There were protests from the loyal consumers of old Coke. The company had to bring back the classic Coke. The Coke that is selling today is the same classic Coke, and is still the number one soft drink in the world. This example shows how wrong it is to extrapolate the likings of a selected group to broader one. This is what happened to Kenna. The market testers relied only on the research data assuming that people will thin slice a new song in a couple of seconds. They forgot to inspect the fact that Kenna was a hit among the live audience in the musical club scenario or local concerts.
The consumer & the expert
The successful product development story of ‘Aeron’ brand comfort chair by Herman Miller Furniture Company explains that new and different innovative ideas tend to get thumbs down in market research. The new concepts take time to register and their final outcome can be very opposite to the initial reaction. Two of the most successful sitcoms in American television history – All in the family and The Mary Tyler Moore show – were initially rejected by the selected audience group as they were different from the regular shows. Had Kenna been given a chance, he might have had a successful career.
After studying the profession of sensory experts who taste food for a living, I realised that experts in any field are able to interpret their first impressions more correctly than the common people. Their rigorous training and experience over the years gives them a better understanding of their unconscious locked door. The consumer, unfortunately, has a superficial knowledge of the subject and therefore his reactions can sometimes point in the wrong direction initially.
Kenna did manage to release an album called ‘New Sacred Cow’ with Columbia Records after a while. Despite not having achieved immense popularity, Kenna’s own small group of fans are there to cheer for him and keep him going.
Mind reading and wrong decisions
The theory of mind reading can explain the way we behave with others, depending on their facial expressions, in our daily life. It applies to the instant judgements we make. However, why do we sometimes fail to read the mind correctly? The unfortunate shooting of black American Amadou Diallo in the neighbourhood of South Bronx showed how a series of wrong and crucial judgements made by the four policemen on duty that night, claimed Diallo’s life. They suspected him to be a criminal when he was just terrified seeing the police approaching him. The whole episode led to 41 gun shots in about two and a half seconds. Why did the police fail to read Diallo’s mind? Why did they wrongly deduce his actions to be of a criminal running from the police? Scientists have proven that our mind reading ability goes down under pressure, when our heart beat rises significantly, and our motor coordination starts deteriorating.
Taxonomy of facial expressions
The psychology and science of mind reading has been studied in detail by two brilliant scientists: Silvan Tomkins, the teacher and Paul Ekman, his student. Tomkins had once identified crucial characteristics of two tribal groups on the basis of their facial expressions. This inspired Ekman and his colleague Friesen to create a taxonomy of facial expressions. They identified every distinct muscular movement of the face calling it an action unit (AU). By studying the effect of particular muscle movements and their combination, they noted the wrinkle pattern of the face. The entire exercise took seven years to identify about 3,000 AUs that were meaningful. The rules for reading and interpreting these facial expressions were documented as Facial Action Coding System or FACS. At present, there are only 500 people around the world who are certified to use this coding in research. Ekman recalls his saying about President Bill Clinton in his early days to have an expression of ‘love-me-Mommy-because-I’m-a-rascal look’. And Clinton did get caught eventually.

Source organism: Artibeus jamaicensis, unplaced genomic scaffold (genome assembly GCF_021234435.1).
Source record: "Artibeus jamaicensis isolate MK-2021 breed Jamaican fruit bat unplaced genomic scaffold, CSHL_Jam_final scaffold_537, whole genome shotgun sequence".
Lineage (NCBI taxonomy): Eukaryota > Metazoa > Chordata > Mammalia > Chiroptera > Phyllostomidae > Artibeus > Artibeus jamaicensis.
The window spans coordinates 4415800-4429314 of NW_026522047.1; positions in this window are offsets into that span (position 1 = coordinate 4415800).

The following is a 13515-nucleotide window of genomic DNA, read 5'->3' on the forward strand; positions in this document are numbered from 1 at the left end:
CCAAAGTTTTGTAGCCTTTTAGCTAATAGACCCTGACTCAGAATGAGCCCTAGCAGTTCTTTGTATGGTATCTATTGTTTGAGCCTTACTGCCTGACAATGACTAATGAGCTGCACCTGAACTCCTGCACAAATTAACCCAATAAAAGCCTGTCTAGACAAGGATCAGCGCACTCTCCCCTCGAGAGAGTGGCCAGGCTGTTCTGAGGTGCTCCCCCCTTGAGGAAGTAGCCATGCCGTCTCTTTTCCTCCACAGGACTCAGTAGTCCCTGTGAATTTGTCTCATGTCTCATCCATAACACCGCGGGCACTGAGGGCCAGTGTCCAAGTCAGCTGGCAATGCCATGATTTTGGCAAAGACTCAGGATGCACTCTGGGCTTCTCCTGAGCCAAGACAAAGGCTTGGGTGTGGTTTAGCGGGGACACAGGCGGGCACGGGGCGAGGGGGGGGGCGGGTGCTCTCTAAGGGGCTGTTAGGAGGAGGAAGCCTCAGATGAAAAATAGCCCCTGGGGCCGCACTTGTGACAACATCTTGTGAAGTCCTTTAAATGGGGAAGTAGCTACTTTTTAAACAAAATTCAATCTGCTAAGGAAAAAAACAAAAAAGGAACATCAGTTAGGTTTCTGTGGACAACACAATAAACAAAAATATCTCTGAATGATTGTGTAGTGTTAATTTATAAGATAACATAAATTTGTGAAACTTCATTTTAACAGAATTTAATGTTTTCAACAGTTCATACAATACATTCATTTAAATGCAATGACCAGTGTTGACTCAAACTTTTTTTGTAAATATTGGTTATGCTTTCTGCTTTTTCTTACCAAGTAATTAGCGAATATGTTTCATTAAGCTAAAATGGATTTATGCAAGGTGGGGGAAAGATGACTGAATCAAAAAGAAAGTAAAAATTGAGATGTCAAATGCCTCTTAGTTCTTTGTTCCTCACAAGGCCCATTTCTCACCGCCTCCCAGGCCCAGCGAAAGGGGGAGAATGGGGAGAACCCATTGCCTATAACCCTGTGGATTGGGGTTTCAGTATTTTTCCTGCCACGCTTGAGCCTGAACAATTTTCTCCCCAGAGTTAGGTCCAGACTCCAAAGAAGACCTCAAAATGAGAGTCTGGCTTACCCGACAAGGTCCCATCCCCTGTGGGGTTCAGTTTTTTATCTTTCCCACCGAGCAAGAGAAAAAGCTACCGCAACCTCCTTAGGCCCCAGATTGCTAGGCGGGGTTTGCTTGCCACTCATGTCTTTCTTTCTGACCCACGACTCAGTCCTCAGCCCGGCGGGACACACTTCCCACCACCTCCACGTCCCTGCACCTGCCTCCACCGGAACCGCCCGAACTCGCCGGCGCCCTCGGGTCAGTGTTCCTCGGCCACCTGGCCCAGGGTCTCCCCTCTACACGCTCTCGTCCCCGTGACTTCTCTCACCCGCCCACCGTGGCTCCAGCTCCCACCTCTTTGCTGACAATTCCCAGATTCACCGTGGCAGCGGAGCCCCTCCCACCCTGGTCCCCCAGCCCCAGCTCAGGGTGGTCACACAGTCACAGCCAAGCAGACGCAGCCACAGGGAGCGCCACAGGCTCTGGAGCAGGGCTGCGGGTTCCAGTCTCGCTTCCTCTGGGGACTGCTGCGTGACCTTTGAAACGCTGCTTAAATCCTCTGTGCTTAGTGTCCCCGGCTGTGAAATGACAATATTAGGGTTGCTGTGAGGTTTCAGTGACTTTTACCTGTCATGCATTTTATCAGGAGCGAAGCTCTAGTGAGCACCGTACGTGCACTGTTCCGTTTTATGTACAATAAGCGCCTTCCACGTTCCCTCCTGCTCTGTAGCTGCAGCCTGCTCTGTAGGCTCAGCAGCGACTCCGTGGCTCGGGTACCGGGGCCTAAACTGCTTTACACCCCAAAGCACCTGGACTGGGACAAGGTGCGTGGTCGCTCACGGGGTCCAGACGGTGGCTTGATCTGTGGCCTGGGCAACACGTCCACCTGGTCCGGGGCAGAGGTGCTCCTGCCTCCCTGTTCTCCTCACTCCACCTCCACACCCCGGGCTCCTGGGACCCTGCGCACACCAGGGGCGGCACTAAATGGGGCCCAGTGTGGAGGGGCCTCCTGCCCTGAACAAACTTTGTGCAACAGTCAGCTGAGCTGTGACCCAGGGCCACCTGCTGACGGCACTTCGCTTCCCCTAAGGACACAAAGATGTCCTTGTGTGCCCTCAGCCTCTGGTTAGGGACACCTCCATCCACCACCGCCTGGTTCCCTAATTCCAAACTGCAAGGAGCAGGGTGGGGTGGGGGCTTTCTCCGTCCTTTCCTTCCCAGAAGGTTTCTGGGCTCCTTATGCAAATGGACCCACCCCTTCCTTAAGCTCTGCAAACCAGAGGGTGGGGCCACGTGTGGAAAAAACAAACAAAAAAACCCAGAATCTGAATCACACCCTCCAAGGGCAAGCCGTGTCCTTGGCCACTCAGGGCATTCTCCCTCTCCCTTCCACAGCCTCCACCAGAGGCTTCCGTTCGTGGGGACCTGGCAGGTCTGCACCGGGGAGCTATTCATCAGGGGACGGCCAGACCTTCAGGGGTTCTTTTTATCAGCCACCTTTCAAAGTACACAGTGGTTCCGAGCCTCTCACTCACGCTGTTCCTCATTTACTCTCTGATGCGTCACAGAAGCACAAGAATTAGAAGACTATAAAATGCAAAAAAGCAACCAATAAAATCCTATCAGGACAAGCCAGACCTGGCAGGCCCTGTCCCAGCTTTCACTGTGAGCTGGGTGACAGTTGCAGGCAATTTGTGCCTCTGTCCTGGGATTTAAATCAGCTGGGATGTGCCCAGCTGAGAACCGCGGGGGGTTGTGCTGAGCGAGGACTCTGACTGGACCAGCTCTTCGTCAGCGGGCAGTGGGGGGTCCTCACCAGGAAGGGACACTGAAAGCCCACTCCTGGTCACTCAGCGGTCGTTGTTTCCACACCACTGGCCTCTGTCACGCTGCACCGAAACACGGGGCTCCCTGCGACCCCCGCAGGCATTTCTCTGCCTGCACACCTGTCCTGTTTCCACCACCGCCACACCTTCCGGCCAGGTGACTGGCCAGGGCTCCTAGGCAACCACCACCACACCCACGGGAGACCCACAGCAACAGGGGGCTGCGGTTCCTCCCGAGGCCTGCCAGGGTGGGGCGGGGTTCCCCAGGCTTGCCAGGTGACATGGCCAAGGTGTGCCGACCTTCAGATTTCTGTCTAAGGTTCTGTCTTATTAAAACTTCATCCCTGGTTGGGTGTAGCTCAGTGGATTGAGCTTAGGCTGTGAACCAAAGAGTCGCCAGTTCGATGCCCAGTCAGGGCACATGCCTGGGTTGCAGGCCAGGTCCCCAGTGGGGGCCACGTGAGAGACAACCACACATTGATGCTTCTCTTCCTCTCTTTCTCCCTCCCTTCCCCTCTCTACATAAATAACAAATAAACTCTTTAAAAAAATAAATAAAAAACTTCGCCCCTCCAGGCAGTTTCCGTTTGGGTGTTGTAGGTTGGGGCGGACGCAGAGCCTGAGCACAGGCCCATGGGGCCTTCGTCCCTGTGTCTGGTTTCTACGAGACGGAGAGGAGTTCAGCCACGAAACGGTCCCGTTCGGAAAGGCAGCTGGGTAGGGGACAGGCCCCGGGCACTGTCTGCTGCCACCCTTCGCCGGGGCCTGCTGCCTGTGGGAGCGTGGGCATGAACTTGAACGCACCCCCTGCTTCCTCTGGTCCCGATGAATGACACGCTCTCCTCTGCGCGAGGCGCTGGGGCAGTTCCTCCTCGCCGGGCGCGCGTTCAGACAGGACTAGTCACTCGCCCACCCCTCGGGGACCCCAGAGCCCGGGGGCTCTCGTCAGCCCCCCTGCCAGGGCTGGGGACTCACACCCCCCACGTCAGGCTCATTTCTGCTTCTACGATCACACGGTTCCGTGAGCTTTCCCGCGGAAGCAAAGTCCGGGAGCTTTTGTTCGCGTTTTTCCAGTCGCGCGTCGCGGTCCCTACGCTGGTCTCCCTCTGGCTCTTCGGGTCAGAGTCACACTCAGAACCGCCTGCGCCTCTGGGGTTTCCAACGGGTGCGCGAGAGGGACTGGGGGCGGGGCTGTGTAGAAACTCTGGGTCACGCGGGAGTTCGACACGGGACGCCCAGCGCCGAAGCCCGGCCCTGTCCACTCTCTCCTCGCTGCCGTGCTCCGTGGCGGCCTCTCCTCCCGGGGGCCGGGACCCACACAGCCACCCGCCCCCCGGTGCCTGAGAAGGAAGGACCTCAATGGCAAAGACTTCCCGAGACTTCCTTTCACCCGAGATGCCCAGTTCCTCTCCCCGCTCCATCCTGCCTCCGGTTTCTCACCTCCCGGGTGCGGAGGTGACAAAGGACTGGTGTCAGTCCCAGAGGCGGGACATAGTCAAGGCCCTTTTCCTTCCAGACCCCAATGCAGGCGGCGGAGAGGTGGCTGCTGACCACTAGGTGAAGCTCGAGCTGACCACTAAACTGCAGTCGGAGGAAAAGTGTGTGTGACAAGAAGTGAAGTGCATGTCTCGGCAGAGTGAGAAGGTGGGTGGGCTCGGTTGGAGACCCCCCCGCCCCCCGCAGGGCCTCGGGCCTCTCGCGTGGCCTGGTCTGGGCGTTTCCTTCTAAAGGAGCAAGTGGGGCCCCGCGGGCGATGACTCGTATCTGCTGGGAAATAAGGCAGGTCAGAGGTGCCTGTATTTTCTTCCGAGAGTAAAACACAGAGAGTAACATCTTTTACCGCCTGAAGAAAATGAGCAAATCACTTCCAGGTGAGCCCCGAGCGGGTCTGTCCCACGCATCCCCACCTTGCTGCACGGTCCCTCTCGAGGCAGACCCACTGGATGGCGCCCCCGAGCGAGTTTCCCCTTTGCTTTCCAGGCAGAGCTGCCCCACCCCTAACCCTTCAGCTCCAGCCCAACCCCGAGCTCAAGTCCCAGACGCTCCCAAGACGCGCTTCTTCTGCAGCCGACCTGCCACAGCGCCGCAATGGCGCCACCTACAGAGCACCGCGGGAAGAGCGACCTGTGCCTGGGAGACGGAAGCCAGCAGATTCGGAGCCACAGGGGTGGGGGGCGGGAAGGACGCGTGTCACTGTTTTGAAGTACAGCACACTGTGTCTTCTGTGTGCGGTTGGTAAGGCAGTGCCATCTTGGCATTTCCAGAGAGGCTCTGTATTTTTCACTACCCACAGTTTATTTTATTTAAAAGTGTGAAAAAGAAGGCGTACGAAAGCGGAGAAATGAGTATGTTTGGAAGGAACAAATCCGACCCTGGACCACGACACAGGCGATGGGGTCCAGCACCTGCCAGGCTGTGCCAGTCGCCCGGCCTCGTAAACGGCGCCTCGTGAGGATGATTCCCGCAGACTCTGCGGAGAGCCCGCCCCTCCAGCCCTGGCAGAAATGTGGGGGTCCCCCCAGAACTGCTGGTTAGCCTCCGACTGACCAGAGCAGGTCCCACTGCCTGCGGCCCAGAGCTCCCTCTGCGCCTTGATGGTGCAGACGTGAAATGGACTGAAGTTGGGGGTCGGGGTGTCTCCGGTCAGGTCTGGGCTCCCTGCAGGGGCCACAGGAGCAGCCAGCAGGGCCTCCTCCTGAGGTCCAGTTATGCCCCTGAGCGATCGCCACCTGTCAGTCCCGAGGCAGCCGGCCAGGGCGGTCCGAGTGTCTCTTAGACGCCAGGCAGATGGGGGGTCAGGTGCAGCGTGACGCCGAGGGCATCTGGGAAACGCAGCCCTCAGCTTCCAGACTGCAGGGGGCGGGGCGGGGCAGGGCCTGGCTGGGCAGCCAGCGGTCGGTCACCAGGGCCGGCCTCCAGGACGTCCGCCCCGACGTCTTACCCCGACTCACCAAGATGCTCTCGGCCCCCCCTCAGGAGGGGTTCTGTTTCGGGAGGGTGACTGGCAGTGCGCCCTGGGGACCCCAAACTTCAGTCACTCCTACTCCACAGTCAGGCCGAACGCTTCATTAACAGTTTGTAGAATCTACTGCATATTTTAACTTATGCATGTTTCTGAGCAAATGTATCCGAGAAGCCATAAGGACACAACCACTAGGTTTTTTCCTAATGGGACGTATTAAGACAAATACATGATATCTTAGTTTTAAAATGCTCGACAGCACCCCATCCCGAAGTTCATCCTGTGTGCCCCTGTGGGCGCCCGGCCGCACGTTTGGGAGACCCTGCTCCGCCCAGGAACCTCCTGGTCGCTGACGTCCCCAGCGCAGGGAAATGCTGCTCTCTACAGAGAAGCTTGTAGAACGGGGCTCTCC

Our voluntary expressions are guided and controlled by us, but our involuntary expressions signal our authentic and true feelings. Ekman has confirmed this after studying various cases like the OJ Simpson trial.
Inability to read the mind
According to British psychologist Simon Baron-Cohen, the inability to mind-read is the condition of autism. Autism expert Ami Klin of Yale University studied an autistic patient Peter in detail. Peter is an educated, independent person who is very articulate but lacks intuition about things. It was decided to show him an emotional movie called ‘Who’s afraid of Virginia Woolf?’ and the researcher followed the direction of Peter’s eyes. It was found that even in emotional scenes, he was not focusing on the actors involved but his attention was captured by a light switch. Since his mind was not able to connect with the emotions of the actors, the particular scene had no special meaning to him. Does this type of mind-blindness happen to common people under stress thereby allowing incorrect rapid decisions?
Removing popular bias
In earlier days, female musicians were not considered for playing as part of an orchestra due to lack of strength, and the attitude or the flexibility required for certain kinds of pieces like trombone or horn. Most of the instruments were seen as very masculine. There is a famous incident of Abbie Conant, the trombone musician, who won the hearts of Munich audition committee, which was not aware of her being a female. The error in the invitation letter addressing her as ‘sir’ and the ‘screen/shield’ between the musician and the committee at the auditions led to this surprise slip. She had a tough time retaining her position in the orchestra in the coming years.
However, over the decades, the classical music industry has started changing rules to overcome the prejudice against women and to bring transparency to the auditions. The identity of the audition giver is now concealed till the final judgement, and steps are taken to reduce the influence of judges among themselves. The outcome is the rise in hiring of women professionals in the orchestra. This gives us a deep understanding of the fact that our first impressions are influenced by the surrounding environment and the general pre-notions. When the judges were listening with their eyes closed, they were focusing only on the music but when they were listening with their eyes, the gender, the personality and the performance of the musician were all adding to their impressions. However, by erecting a shield or a screen, they had controlled the environment in which rapid cognition takes place. We can control our rapid cognition by controlling the environment.